Straight men who have sex with men do so for a number of reasons, but in general such activity is about physical release and sexual behaviors, not about attraction or desire for another man.
Transgender people--more specifically, people who were born male but present themselves as female--are Brazil's single most marginalized group.
Cross-dressers have often been misunderstood and maligned, especially in societies with rigid gender roles.
Butch-femme identities are controversial and difficult to define with precision, but both roles subvert prescribed gender and sexual expectations; ultimately, the butch-femme dynamic is a unique way of living and loving.
Glbtq people have been in the vanguard of gentrification, a process of renewing neighborhoods that has both positive and negative effects.
The homosexuality of Frederick the Great of Prussia was an open secret during his reign, yet some historians have attempted to deny it or to diminish its significance.
Since the advent of the Internet, lesbians, gay men, and sexual and gender nonconformists of all kinds have been able to use a variety of computer-mediated communications to meet and network both on- and offline.
Formed soon after the Stonewall Riots of 1969, the short-lived but influential Gay Liberation Front brought a new militancy to the movement that became known as gay liberation.
On March 18, former Secretary of State and presumptive 2016 Democratic Party Presidential nominee Hillary Clinton issued a full-throated endorsement of marriage equality. The move surprised no one since it has been widely suspected for some time that Mrs. Clinton supports marriage equality. Reportedly, she waited until after her service as Secretary of State to make her position clear since traditionally the Secretary of State remains aloof from domestic politics.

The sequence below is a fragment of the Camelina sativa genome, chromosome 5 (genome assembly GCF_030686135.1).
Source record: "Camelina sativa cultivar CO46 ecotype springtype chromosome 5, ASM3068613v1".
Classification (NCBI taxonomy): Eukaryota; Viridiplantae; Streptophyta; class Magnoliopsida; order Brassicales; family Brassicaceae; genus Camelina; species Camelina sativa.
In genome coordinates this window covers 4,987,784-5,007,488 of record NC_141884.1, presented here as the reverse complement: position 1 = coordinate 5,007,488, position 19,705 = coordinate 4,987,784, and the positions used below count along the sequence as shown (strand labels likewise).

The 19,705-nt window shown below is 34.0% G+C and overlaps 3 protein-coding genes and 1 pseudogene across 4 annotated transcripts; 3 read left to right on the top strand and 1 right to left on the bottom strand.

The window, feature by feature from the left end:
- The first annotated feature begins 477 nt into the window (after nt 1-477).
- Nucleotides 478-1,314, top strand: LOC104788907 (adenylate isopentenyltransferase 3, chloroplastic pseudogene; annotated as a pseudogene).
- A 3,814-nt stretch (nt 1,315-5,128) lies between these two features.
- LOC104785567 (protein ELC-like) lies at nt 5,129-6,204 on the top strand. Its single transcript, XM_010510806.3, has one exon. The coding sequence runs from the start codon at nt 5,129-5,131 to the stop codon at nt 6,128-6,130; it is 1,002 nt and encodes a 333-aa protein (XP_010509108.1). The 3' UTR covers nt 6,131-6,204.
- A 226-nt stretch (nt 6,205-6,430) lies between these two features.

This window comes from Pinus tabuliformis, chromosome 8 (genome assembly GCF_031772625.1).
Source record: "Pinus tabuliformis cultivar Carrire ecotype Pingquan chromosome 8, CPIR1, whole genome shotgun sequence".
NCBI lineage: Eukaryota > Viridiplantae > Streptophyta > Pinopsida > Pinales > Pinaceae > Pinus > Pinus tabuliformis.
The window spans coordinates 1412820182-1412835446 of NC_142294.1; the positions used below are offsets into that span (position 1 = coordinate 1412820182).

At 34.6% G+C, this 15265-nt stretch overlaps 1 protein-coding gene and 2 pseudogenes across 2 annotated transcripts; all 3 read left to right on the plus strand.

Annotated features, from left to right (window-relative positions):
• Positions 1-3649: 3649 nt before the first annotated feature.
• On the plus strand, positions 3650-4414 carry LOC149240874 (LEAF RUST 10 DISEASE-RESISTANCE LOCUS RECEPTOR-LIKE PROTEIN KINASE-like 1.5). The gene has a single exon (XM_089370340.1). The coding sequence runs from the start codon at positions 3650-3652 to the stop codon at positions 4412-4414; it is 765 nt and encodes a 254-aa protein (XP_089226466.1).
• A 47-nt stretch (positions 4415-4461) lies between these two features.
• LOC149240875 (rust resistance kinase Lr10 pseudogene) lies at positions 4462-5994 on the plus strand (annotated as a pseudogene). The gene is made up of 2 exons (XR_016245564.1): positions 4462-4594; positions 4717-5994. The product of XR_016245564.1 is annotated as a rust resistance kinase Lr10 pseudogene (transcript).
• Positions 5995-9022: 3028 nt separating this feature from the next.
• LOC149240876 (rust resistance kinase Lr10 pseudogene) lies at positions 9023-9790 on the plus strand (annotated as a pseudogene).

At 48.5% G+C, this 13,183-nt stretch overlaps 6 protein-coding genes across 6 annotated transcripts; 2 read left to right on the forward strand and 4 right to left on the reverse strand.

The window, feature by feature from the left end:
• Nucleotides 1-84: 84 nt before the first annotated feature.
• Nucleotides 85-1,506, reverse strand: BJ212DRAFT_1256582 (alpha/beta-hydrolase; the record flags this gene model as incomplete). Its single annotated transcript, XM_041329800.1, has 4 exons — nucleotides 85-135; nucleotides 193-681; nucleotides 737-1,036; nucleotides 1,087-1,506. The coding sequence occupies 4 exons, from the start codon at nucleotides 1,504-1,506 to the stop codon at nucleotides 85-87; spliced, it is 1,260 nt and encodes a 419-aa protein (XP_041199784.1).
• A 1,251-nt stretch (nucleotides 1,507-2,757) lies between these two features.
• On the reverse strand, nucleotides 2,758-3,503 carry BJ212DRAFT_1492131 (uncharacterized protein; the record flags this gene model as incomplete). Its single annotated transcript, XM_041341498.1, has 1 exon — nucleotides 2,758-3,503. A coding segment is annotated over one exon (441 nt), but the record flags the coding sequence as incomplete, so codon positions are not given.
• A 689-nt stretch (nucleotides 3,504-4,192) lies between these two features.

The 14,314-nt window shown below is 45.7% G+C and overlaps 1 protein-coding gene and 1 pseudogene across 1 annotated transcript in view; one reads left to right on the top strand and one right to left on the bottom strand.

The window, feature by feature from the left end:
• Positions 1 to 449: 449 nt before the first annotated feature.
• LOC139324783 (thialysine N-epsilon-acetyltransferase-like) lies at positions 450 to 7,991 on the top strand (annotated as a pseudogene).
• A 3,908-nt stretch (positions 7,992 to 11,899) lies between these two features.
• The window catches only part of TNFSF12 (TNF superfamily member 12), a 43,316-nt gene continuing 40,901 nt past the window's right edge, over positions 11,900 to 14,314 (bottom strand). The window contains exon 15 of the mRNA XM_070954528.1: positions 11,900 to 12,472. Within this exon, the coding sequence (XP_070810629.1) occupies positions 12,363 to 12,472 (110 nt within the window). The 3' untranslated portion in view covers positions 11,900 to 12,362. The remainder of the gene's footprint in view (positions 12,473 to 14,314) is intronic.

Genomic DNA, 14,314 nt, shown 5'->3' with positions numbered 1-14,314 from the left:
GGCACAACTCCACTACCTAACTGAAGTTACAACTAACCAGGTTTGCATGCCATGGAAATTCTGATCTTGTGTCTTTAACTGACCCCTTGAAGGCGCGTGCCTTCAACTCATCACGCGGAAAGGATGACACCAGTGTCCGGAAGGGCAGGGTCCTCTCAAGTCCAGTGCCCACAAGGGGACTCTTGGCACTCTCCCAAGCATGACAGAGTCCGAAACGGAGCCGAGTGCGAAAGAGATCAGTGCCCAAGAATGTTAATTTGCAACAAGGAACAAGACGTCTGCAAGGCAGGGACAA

Clinton made the endorsement of marriage equality in a six-minute video released by the Human Rights Campaign. In the video she says that gays and lesbians are "full and equal citizens and deserve the rights of citizenship." She adds, "That includes marriage" and clarifies that she supports marriage equality both "personally and as a matter of policy and law."
The announcement fuels speculation that Clinton is considering another run for the presidency in 2016. Other possible Democratic contenders such as Vice President Joe Biden, New York Governor Andrew Cuomo, and Maryland Governor Martin O'Malley are already on record in support of marriage equality. Her support for same-sex marriage also aligns her position with that of her husband former President Bill Clinton and their daughter Chelsea Clinton.
Although Mrs. Clinton declined to support marriage equality in her 2008 quest for the Democratic nomination, choosing to support civil unions instead, she has been outspoken in her support for glbtq rights as Secretary of State.
Especially noteworthy was her speech in December 2011 before the United Nations Council on Human Rights in Geneva, Switzerland in which she called on all nations to respect the human rights of gay people. "Being LGBT does not make you less human," she declared.
In that speech, Secretary Clinton conceded that the United States has its own failings in ensuring equal civil rights for its glbtq citizens, and echoed President Obama's contention that ending discrimination is a common cause for all countries.
Below is the video in which the former Secretary of State unambiguously endorses marriage equality as both a personal and policy position.